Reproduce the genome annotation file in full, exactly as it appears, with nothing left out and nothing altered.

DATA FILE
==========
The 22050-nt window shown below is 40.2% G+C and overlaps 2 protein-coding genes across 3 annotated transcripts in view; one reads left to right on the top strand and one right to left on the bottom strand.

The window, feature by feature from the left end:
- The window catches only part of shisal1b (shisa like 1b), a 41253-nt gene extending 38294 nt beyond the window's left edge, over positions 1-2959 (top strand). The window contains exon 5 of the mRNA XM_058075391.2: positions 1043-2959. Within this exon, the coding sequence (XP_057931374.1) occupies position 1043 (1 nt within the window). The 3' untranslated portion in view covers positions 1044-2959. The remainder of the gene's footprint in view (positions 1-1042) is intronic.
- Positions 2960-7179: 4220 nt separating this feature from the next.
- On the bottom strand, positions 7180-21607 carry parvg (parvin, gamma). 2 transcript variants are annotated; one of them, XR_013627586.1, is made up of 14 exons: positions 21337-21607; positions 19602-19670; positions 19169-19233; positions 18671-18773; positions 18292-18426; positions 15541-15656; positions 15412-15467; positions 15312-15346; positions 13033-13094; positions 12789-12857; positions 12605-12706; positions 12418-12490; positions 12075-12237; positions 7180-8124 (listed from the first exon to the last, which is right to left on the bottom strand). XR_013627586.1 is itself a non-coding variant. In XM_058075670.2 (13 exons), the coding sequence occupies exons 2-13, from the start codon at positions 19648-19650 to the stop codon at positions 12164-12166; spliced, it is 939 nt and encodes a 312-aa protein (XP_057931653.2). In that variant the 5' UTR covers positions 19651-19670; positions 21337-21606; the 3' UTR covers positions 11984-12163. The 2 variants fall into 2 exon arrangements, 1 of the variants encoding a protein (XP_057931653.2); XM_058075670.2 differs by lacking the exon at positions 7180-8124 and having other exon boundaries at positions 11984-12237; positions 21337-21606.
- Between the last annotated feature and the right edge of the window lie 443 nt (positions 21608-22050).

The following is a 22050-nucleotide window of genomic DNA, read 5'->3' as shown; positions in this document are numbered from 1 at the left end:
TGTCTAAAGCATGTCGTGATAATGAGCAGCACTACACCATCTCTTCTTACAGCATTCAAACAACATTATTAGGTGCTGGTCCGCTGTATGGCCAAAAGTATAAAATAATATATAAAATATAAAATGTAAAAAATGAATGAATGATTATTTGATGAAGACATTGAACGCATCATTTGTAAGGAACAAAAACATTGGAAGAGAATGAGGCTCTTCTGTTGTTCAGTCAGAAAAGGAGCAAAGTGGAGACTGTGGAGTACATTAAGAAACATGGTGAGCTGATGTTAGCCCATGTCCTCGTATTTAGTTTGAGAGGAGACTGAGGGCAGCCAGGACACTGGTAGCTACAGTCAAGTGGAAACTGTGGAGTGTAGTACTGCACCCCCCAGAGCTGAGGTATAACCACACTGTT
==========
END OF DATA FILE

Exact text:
The 22050-nt window shown below is 40.2% G+C and overlaps 2 protein-coding genes across 3 annotated transcripts in view; one reads left to right on the top strand and one right to left on the bottom strand.

The window, feature by feature from the left end:
- The window catches only part of shisal1b (shisa like 1b), a 41253-nt gene extending 38294 nt beyond the window's left edge, over positions 1-2959 (top strand). The window contains exon 5 of the mRNA XM_058075391.2: positions 1043-2959. Within this exon, the coding sequence (XP_057931374.1) occupies position 1043 (1 nt within the window). The 3' untranslated portion in view covers positions 1044-2959. The remainder of the gene's footprint in view (positions 1-1042) is intronic.
- Positions 2960-7179: 4220 nt separating this feature from the next.
- On the bottom strand, positions 7180-21607 carry parvg (parvin, gamma). 2 transcript variants are annotated; one of them, XR_013627586.1, is made up of 14 exons: positions 21337-21607; positions 19602-19670; positions 19169-19233; positions 18671-18773; positions 18292-18426; positions 15541-15656; positions 15412-15467; positions 15312-15346; positions 13033-13094; positions 12789-12857; positions 12605-12706; positions 12418-12490; positions 12075-12237; positions 7180-8124 (listed from the first exon to the last, which is right to left on the bottom strand). XR_013627586.1 is itself a non-coding variant. In XM_058075670.2 (13 exons), the coding sequence occupies exons 2-13, from the start codon at positions 19648-19650 to the stop codon at positions 12164-12166; spliced, it is 939 nt and encodes a 312-aa protein (XP_057931653.2). In that variant the 5' UTR covers positions 19651-19670; positions 21337-21606; the 3' UTR covers positions 11984-12163. The 2 variants fall into 2 exon arrangements, 1 of the variants encoding a protein (XP_057931653.2); XM_058075670.2 differs by lacking the exon at positions 7180-8124 and having other exon boundaries at positions 11984-12237; positions 21337-21606.
- Between the last annotated feature and the right edge of the window lie 443 nt (positions 21608-22050).

The following is a 22050-nucleotide window of genomic DNA, read 5'->3' as shown; positions in this document are numbered from 1 at the left end:
TGTCTAAAGCATGTCGTGATAATGAGCAGCACTACACCATCTCTTCTTACAGCATTCAAACAACATTATTAGGTGCTGGTCCGCTGTATGGCCAAAAGTATAAAATAATATATAAAATATAAAATGTAAAAAATGAATGAATGATTATTTGATGAAGACATTGAACGCATCATTTGTAAGGAACAAAAACATTGGAAGAGAATGAGGCTCTTCTGTTGTTCAGTCAGAAAAGGAGCAAAGTGGAGACTGTGGAGTACATTAAGAAACATGGTGAGCTGATGTTAGCCCATGTCCTCGTATTTAGTTTGAGAGGAGACTGAGGGCAGCCAGGACACTGGTAGCTACAGTCAAGTGGAAACTGTGGAGTGTAGTACTGCACCCCCCAGAGCTGAGGTATAACCACACTGTT